Net Win Shares gained - 54, or roughly 18 wins.

Interestingly, there were only two trades made all year - but they almost improved the team (18 wins) as much as the multitude of trades pulled of the previous year (27 wins). What's more, Walt gave the team a solid #2 starter in Woody, as well as a solid left handed reliever in Kline for the next 4 seasons - key parts of the 2001, 2002, and 2004 playoff teams.

Here is how the win share matrix shakes out, including the 2001 trades.

1996, -5, -2
1997, 9, 3
1998, -5, -2
1999, -4, -1
2000, 32, 11
2001, 34, 11
2002, -24, -8
2003, -4, -1
2004, -3, -1

Just like 2000, the Cardinals ended up being 11 games better in 2001 than they would have been by simply building with their farm. What's more, you can see that future talent given up to that point wasn't having much of an impact, at least in 2003 and 2004.

Monday, August 08, 2005

Is J-Rod for Real?

Editor's note: Note one - if I had an editor, I wouldn't be needing to add this note. Note two - someone pointed out to me that I had used XBH:AB as a metric instead of XBH:H. That made zero sense, but totally gave me a false impression on J-Rod. I have re-written several sections of this article, with most of it based around XBH:H and the summary.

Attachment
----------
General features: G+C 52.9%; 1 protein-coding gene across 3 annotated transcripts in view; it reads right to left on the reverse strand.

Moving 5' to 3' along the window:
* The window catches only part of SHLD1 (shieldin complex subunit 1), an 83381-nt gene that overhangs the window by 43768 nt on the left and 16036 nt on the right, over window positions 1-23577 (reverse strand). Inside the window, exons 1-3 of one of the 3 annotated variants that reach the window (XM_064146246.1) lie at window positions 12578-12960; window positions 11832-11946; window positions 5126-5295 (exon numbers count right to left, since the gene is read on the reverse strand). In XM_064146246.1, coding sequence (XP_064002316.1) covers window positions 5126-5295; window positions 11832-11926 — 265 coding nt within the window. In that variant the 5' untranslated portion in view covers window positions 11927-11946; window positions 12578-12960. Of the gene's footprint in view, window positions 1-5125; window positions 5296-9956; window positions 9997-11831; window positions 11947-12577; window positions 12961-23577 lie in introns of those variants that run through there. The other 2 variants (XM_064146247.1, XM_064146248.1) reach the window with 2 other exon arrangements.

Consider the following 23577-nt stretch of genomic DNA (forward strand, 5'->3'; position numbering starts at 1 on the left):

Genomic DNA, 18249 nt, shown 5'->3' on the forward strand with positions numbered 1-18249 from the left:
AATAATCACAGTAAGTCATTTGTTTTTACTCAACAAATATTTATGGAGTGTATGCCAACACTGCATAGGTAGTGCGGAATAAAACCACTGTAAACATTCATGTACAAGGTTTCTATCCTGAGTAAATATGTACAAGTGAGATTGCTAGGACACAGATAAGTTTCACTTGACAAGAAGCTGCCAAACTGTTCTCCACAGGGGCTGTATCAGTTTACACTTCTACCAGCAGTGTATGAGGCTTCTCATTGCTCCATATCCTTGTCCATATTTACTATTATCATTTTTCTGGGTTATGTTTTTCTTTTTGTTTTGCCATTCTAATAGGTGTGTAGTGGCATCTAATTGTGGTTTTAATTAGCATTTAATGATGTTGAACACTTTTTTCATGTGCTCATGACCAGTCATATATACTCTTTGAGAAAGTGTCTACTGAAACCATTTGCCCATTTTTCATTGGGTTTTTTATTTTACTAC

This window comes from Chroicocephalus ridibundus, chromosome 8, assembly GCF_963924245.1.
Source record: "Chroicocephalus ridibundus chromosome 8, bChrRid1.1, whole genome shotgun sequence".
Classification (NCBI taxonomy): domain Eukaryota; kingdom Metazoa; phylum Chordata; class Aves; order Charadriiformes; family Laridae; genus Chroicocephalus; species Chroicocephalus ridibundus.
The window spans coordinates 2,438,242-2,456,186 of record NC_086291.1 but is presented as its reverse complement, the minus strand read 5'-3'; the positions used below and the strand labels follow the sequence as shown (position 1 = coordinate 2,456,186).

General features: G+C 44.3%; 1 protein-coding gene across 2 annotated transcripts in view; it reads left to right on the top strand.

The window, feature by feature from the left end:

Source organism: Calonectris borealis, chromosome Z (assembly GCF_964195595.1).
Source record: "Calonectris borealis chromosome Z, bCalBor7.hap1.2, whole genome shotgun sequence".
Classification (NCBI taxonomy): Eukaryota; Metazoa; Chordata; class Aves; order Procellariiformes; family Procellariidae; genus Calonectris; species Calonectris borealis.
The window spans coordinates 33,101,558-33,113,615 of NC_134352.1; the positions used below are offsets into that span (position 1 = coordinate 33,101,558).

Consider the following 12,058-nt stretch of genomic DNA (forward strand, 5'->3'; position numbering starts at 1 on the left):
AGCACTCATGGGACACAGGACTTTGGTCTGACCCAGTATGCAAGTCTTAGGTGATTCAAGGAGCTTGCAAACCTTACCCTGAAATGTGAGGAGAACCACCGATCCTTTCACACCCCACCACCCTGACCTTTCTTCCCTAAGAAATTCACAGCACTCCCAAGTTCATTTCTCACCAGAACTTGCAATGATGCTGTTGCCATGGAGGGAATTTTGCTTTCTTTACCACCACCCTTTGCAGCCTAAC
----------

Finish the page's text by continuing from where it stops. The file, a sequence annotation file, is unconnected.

I was asked this question the other day. My gut instinct, of course, is to say "no." Any time a player doesn't crack the big leagues until the age of 27 he usually isn't going to sustain a .333 average and a 961 OPS over any extended period of time. But maybe, just maybe....

Minor Leagues (pre-2005)

Rodriguez has always been a fairly solid hitter in the minor leagues. Through last season he spent 8 years in the minors, hitting .270/.353/.461, good for a 814 OPS. Minor league numbers are fairly hard to analyze for us common folk, since information on park effects, level of competition, and other factors are a little harder to dig up than their major league counter parts. For that reason, I have a few metrics that I normally look at when digging through minor league stats. They are by no means the definitive answer to how good a player is, but we'll still walk through them in regard to J-Rod.